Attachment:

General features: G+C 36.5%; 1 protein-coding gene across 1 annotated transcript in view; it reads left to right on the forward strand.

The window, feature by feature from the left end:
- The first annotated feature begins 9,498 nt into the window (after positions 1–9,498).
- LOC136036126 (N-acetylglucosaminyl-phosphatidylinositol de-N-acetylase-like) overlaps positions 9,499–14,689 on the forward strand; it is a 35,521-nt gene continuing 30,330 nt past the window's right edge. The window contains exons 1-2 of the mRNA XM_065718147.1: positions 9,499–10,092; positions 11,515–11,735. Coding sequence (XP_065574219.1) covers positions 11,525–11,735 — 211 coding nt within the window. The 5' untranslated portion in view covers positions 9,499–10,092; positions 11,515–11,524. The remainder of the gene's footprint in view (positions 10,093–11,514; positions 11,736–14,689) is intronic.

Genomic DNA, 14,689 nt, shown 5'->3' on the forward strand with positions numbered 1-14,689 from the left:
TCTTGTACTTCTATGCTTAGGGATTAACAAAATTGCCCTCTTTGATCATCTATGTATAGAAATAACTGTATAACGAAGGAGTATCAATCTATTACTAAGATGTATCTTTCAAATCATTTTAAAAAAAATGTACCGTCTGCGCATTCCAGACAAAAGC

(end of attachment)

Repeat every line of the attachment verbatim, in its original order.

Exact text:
General features: G+C 36.5%; 1 protein-coding gene across 1 annotated transcript in view; it reads left to right on the forward strand.

The window, feature by feature from the left end:
- The first annotated feature begins 9,498 nt into the window (after positions 1–9,498).
- LOC136036126 (N-acetylglucosaminyl-phosphatidylinositol de-N-acetylase-like) overlaps positions 9,499–14,689 on the forward strand; it is a 35,521-nt gene continuing 30,330 nt past the window's right edge. The window contains exons 1-2 of the mRNA XM_065718147.1: positions 9,499–10,092; positions 11,515–11,735. Coding sequence (XP_065574219.1) covers positions 11,525–11,735 — 211 coding nt within the window. The 5' untranslated portion in view covers positions 9,499–10,092; positions 11,515–11,524. The remainder of the gene's footprint in view (positions 10,093–11,514; positions 11,736–14,689) is intronic.

Genomic DNA, 14,689 nt, shown 5'->3' on the forward strand with positions numbered 1-14,689 from the left:
TCTTGTACTTCTATGCTTAGGGATTAACAAAATTGCCCTCTTTGATCATCTATGTATAGAAATAACTGTATAACGAAGGAGTATCAATCTATTACTAAGATGTATCTTTCAAATCATTTTAAAAAAAATGTACCGTCTGCGCATTCCAGACAAAAGC